West Coast Cool. By Wayne H.W Wolfson.
The city, the night, she turns away with a sky that blushes a saturnine purple.
Blood just below the surface of a skin.
I lay on my back, the wooden crate I use for a night table nursing a broken clock radio and some Dante. I turn onto my side to face the window. The air is cooling and it feels like a romance ending. The sweet scent pf Hyacinth, wait, in between the twinkling notes of the cicadas and now too, an underlying bouquet of herbal decay sneaking in with the perfume.
There should be more music. A requiem for the day, killed by the night and now night soon to be found dead by the dawn.
Keeping the light off, I take Maxine from her case. I know I can not play her proper, not at this hour. I let my fingertips caress the velvet in which she had just been laying.
Even in the dark, she somewhat shines, muted brass of an urban icon whom I worship with song.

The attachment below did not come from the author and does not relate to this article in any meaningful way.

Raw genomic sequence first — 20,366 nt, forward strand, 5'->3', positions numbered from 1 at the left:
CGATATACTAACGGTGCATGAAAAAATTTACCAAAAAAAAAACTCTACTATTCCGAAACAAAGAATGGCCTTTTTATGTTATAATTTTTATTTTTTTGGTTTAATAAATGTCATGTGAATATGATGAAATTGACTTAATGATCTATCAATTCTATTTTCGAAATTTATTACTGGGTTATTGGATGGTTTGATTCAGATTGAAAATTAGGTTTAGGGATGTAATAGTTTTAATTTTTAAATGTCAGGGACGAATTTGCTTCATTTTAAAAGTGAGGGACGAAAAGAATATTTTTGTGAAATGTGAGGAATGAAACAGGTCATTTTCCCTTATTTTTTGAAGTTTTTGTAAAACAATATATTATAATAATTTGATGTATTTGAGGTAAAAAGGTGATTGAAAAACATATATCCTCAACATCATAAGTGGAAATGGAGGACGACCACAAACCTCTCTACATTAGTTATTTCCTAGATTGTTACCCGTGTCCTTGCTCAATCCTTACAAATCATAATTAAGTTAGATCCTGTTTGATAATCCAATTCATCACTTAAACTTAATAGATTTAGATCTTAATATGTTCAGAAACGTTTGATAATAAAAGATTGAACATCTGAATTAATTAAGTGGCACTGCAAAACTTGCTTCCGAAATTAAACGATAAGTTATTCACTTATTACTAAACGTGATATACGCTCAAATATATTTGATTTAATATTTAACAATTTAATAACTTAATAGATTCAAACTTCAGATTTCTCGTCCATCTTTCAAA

I put the mouth piece to my lips and exhale the way one does in a kiss. My fingers work the keys, I hear the soft taps of the pads.
That is it, enough to take away the itch. One less desire to think about. I spread out a dirty tee shirt and lay her on top of the dresser.
I lay back down and try not to start thinking about it again, the itch is gone, it should not really matter, I am not the first one who has not properly blessed a dead friend.
I sit up, briefly. Laying back down again, on my back now, the pillow rises above the sides of my head, the cicadas, the song is now muffled. Tomorrow is another day in which to go crazy.
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